After sailing south from Black Point, we were entering the southern Exumas, with our southernmost stop being George Town on Great Exuma. A short sail on the bank, less than ten miles, led us to Little Farmers Cay, our staging point for our trip to George Town. With a total population of about 50 residents, Little Farmers Cay was the smallest settlement we visited.
There are several anchoring options here, including both the east and west sides of the island. We chose to anchor just east of the yacht club, just off the channel between Little Farmers Cay and Great Guana Cay. This turned out to be quite an interesting place to anchor: the holding was excellent (Troy was in heaven); the anchor disappeared in the soft sand. The current however, was incredibly strong due to the proximity to Farmers Cut. Every six hours, the boat did complete 180-degree swings as the tides changed. The current determined which way the boat pointed, not the wind. There were times that, although we had 70 feet of chain out, the anchor lay beside or even near the stern of the boat…a little unsettling, but after a few tide changes, we knew we were good to go. Troy and I visited Ty’s Sunset Bar and Grill and enjoyed a few Kaliks on the west side of the island.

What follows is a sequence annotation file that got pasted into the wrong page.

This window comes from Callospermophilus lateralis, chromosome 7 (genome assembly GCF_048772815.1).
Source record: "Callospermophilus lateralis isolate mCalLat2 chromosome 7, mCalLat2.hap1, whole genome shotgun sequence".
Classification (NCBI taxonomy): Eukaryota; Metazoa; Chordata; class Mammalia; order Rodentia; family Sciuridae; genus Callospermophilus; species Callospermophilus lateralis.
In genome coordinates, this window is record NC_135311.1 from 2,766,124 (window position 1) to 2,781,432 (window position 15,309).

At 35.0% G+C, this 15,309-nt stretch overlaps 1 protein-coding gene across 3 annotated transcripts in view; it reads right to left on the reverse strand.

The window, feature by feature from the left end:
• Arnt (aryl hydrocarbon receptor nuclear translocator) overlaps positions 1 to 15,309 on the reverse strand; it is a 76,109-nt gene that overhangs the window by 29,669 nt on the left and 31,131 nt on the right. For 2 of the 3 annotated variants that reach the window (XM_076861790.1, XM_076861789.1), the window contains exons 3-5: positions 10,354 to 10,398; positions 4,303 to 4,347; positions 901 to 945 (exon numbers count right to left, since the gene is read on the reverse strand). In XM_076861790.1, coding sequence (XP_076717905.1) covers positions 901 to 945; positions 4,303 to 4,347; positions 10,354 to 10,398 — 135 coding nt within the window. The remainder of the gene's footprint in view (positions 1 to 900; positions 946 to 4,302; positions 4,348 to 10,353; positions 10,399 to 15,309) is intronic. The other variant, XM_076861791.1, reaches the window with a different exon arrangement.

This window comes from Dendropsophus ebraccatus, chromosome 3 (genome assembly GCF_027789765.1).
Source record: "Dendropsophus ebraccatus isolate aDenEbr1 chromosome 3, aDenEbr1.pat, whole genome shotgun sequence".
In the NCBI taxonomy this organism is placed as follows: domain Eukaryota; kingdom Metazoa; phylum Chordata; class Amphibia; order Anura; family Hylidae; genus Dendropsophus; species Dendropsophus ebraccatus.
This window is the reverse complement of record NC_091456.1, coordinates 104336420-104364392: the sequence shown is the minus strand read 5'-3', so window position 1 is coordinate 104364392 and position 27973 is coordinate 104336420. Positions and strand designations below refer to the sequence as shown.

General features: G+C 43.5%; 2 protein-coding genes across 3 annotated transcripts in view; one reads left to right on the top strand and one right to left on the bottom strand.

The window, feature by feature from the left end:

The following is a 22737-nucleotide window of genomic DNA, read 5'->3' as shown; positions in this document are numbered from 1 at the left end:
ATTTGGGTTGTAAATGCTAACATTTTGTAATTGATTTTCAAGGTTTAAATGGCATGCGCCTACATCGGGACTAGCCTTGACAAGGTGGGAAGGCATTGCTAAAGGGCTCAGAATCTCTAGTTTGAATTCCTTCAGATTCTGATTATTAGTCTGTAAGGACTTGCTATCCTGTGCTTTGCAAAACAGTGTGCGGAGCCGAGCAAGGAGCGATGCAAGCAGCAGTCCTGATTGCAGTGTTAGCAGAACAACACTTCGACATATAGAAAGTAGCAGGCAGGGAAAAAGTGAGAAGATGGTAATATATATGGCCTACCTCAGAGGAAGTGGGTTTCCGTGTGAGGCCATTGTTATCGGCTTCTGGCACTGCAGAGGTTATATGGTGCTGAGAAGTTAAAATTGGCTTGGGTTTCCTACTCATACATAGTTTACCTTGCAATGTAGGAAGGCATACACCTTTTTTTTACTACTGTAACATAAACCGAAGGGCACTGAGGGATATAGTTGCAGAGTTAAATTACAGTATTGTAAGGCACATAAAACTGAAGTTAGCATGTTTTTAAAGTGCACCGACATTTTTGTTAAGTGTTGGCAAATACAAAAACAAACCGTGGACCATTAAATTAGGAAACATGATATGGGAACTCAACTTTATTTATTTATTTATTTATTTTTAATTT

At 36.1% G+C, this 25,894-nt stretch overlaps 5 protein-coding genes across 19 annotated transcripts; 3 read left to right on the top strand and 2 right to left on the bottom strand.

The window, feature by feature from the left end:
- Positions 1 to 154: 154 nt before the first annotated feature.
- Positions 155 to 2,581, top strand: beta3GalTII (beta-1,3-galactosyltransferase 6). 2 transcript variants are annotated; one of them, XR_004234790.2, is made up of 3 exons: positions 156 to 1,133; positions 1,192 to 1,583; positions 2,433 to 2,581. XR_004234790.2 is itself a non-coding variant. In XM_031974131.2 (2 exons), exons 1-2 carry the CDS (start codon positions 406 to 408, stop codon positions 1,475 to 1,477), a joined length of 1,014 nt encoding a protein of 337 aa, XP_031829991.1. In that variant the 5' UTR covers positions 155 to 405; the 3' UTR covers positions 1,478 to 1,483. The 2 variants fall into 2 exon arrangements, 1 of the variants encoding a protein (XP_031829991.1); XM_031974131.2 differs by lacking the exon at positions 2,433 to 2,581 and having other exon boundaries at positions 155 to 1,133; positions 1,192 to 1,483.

One evening, we went to the yacht club for drinks with Lyle and Sheryl from SV Bacchus, who we met at Black Point. We enjoyed time with friends and talking to the yacht club’s owner, Mr. Roosevelt Nixon, a member of the original settling family. His stories and friendliness made us feel right at home. He told us that nearly everyone on the island is related, part of the original family or in-laws.